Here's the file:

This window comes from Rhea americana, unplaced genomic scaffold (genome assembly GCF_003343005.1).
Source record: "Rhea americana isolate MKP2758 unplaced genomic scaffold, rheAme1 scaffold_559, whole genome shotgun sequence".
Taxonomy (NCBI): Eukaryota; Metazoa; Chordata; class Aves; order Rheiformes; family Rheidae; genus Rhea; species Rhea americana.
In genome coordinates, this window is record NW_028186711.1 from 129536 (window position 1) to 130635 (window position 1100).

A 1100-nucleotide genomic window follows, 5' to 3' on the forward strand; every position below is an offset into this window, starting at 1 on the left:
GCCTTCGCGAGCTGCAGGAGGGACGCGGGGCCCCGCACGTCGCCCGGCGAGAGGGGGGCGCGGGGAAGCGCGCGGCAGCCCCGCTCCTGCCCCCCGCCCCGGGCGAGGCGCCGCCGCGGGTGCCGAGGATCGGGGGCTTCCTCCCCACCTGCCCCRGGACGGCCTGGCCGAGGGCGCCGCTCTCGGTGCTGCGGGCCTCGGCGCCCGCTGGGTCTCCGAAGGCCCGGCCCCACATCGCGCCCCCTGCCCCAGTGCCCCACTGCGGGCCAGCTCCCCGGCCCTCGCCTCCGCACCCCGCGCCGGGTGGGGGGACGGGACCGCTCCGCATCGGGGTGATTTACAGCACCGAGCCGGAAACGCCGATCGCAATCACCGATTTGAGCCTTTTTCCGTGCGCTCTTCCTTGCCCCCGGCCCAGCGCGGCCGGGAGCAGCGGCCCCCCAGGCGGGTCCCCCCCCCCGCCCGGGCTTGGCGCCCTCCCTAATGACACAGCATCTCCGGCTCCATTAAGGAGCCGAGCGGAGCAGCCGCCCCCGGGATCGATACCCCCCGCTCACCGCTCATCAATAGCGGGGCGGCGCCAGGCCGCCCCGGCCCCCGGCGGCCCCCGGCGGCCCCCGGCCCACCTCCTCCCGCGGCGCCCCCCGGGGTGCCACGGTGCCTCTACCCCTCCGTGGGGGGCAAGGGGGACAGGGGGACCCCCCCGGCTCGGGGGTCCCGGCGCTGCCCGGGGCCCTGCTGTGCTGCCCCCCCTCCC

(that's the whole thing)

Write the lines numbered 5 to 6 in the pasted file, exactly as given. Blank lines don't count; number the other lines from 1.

A 1100-nucleotide genomic window follows, 5' to 3' on the forward strand; every position below is an offset into this window, starting at 1 on the left:
GCCTTCGCGAGCTGCAGGAGGGACGCGGGGCCCCGCACGTCGCCCGGCGAGAGGGGGGCGCGGGGAAGCGCGCGGCAGCCCCGCTCCTGCCCCCCGCCCCGGGCGAGGCGCCGCCGCGGGTGCCGAGGATCGGGGGCTTCCTCCCCACCTGCCCCRGGACGGCCTGGCCGAGGGCGCCGCTCTCGGTGCTGCGGGCCTCGGCGCCCGCTGGGTCTCCGAAGGCCCGGCCCCACATCGCGCCCCCTGCCCCAGTGCCCCACTGCGGGCCAGCTCCCCGGCCCTCGCCTCCGCACCCCGCGCCGGGTGGGGGGACGGGACCGCTCCGCATCGGGGTGATTTACAGCACCGAGCCGGAAACGCCGATCGCAATCACCGATTTGAGCCTTTTTCCGTGCGCTCTTCCTTGCCCCCGGCCCAGCGCGGCCGGGAGCAGCGGCCCCCCAGGCGGGTCCCCCCCCCCGCCCGGGCTTGGCGCCCTCCCTAATGACACAGCATCTCCGGCTCCATTAAGGAGCCGAGCGGAGCAGCCGCCCCCGGGATCGATACCCCCCGCTCACCGCTCATCAATAGCGGGGCGGCGCCAGGCCGCCCCGGCCCCCGGCGGCCCCCGGCGGCCCCCGGCCCACCTCCTCCCGCGGCGCCCCCCGGGGTGCCACGGTGCCTCTACCCCTCCGTGGGGGGCAAGGGGGACAGGGGGACCCCCCCGGCTCGGGGGTCCCGGCGCTGCCCGGGGCCCTGCTGTGCTGCCCCCCCTCCC